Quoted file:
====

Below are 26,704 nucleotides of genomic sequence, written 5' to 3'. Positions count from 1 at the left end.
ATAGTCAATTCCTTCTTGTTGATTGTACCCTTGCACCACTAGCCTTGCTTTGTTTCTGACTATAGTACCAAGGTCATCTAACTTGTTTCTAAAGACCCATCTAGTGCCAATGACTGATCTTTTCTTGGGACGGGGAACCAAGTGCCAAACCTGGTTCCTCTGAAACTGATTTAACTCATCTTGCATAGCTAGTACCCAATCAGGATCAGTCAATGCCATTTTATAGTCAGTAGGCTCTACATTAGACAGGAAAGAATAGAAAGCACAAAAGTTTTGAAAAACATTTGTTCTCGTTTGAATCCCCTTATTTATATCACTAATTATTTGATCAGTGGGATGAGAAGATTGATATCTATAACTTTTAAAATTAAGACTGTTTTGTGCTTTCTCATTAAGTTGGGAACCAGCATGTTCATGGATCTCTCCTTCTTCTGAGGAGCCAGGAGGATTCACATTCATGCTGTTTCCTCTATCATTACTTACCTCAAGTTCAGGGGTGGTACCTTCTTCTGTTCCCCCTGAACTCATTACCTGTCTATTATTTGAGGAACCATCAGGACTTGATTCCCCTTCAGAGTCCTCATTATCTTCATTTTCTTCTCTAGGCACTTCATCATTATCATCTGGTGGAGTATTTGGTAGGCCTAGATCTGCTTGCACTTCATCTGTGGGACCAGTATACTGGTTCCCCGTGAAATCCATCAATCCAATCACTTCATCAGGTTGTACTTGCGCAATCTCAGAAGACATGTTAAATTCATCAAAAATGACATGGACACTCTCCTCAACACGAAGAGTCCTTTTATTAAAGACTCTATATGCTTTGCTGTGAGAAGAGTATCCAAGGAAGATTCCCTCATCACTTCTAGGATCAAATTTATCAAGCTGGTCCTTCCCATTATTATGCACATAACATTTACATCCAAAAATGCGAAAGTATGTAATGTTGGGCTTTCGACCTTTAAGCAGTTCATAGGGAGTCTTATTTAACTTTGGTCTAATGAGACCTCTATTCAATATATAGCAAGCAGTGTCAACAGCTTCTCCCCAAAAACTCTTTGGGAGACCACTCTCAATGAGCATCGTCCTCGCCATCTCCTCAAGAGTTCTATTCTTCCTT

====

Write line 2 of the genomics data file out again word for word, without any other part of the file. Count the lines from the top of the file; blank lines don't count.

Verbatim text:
ATAGTCAATTCCTTCTTGTTGATTGTACCCTTGCACCACTAGCCTTGCTTTGTTTCTGACTATAGTACCAAGGTCATCTAACTTGTTTCTAAAGACCCATCTAGTGCCAATGACTGATCTTTTCTTGGGACGGGGAACCAAGTGCCAAACCTGGTTCCTCTGAAACTGATTTAACTCATCTTGCATAGCTAGTACCCAATCAGGATCAGTCAATGCCATTTTATAGTCAGTAGGCTCTACATTAGACAGGAAAGAATAGAAAGCACAAAAGTTTTGAAAAACATTTGTTCTCGTTTGAATCCCCTTATTTATATCACTAATTATTTGATCAGTGGGATGAGAAGATTGATATCTATAACTTTTAAAATTAAGACTGTTTTGTGCTTTCTCATTAAGTTGGGAACCAGCATGTTCATGGATCTCTCCTTCTTCTGAGGAGCCAGGAGGATTCACATTCATGCTGTTTCCTCTATCATTACTTACCTCAAGTTCAGGGGTGGTACCTTCTTCTGTTCCCCCTGAACTCATTACCTGTCTATTATTTGAGGAACCATCAGGACTTGATTCCCCTTCAGAGTCCTCATTATCTTCATTTTCTTCTCTAGGCACTTCATCATTATCATCTGGTGGAGTATTTGGTAGGCCTAGATCTGCTTGCACTTCATCTGTGGGACCAGTATACTGGTTCCCCGTGAAATCCATCAATCCAATCACTTCATCAGGTTGTACTTGCGCAATCTCAGAAGACATGTTAAATTCATCAAAAATGACATGGACACTCTCCTCAACACGAAGAGTCCTTTTATTAAAGACTCTATATGCTTTGCTGTGAGAAGAGTATCCAAGGAAGATTCCCTCATCACTTCTAGGATCAAATTTATCAAGCTGGTCCTTCCCATTATTATGCACATAACATTTACATCCAAAAATGCGAAAGTATGTAATGTTGGGCTTTCGACCTTTAAGCAGTTCATAGGGAGTCTTATTTAACTTTGGTCTAATGAGACCTCTATTCAATATATAGCAAGCAGTGTCAACAGCTTCTCCCCAAAAACTCTTTGGGAGACCACTCTCAATGAGCATCGTCCTCGCCATCTCCTCAAGAGTTCTATTCTTCCTT